How prepared are Americans today to cope, adjust, improvise, and to help one another as things really get tough in the coming year or two? Could really bad times that go on and on bring about a forced reset of the American psyche?
By Larry Ray / The Rag Blog / December 25, 2008
What happens after the last strains of Auld Lang Syne fade away on New Year’s Eve, and the glow of the historic inauguration of Barack Obama on January 20th quickly dims? By then, the deep economic mess we face should really start to sink in across America.
Those of us in our Golden Years may see things coming that those of more recent generations can’t even imagine. Its really a matter of what our parents knew about the great depression in the 1930’s and what they taught us when we were young. But if you were born in 1970, by the time you were old enough to remember daily life, things would have probably seemed fine. Your parents grew up when America was taking deep swigs of the new good life and opportunity after WWII. My folks were little kids when the 1929 crash happened. They grew up in the depth of the depression and did without. So, I got stern warnings about spending and saving money. Warnings that 40-somethings today probably didn’t get. And 40-somethings certainly didn’t see thrift and restraint reflected in the America of their youth.
How prepared are Americans today to cope, adjust, improvise, and to help one another as things really get tough in the coming year or two? Could really bad times that go on and on bring about a forced reset of the American psyche? A sea-change in leadership is coming, but a new Obama administration will begin work in the midst of global recession. Our new leaders will inherit record-setting national debt, and the diplomatic debris and great political uncertainty left by Bush and company. Massive government stimulus and work programs will be part of the long term solution but individual responsibility for daily survival will be key on the community level.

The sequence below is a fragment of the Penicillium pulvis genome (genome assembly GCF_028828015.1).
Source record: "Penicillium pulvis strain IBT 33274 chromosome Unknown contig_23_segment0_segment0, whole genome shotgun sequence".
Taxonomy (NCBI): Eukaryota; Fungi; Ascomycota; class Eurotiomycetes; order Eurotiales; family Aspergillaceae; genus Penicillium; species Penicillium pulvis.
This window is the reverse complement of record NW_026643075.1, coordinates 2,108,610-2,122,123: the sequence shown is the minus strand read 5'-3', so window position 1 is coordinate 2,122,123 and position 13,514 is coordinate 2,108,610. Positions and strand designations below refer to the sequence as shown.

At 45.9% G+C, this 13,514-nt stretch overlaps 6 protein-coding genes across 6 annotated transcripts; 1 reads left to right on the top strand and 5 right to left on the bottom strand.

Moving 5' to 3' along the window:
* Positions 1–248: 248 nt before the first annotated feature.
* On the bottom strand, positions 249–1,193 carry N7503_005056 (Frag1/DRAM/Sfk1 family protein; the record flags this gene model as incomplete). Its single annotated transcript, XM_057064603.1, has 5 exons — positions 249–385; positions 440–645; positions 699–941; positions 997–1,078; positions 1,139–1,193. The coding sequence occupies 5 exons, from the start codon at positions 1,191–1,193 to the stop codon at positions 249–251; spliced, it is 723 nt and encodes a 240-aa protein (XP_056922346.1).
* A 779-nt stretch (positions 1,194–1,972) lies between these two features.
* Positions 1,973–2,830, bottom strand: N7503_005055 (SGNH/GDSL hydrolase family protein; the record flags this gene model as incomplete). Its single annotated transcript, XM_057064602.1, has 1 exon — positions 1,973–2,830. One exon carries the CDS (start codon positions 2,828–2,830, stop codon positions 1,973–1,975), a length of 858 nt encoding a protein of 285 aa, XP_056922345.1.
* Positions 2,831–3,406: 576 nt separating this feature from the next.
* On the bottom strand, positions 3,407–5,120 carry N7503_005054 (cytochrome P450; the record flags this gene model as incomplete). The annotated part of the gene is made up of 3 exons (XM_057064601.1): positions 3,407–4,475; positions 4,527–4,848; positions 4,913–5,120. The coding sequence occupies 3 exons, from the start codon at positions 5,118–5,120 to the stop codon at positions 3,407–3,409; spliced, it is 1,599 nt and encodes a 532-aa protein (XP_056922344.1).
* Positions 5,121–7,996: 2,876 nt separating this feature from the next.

Compared to the more than ten years of misery, loss, unemployment, hunger and grinding uncertainty following the crash of 1929, we are a much stronger nation today. But the ability of average Americans to make do and to do without will be an unfolding saga. Will the new jobless again be forced to depend upon soup-kitchens and handouts to survive? Can we even imagine that? Millions, who for decades have been spending money they do not have, using a wallet full of credit cards to get whatever they want, will be forced to take a hard look at themselves. A pay-as-you-go world is a great social leveling force.
I would like to see an exchange of ideas about what you see coming on the basic person to person level. Post a comment and let’s hear your thoughts and observations. Hardship can also create positive changes. Will humbling loss and poverty merely increase crimes like shoplifting and burglaries or will it bring out a renewed American strength and pride? What role will the internet and wireless communication make as times get really tough?
Let’s start by exchanging ideas and talking to one another early on.
[Retired journalist Larry Ray is a Texas native and former Austin television news anchor. He also posts at The iHandbill.]
I wonder about a huge credit card default. Will people abandon credit cards and be forced to use cash?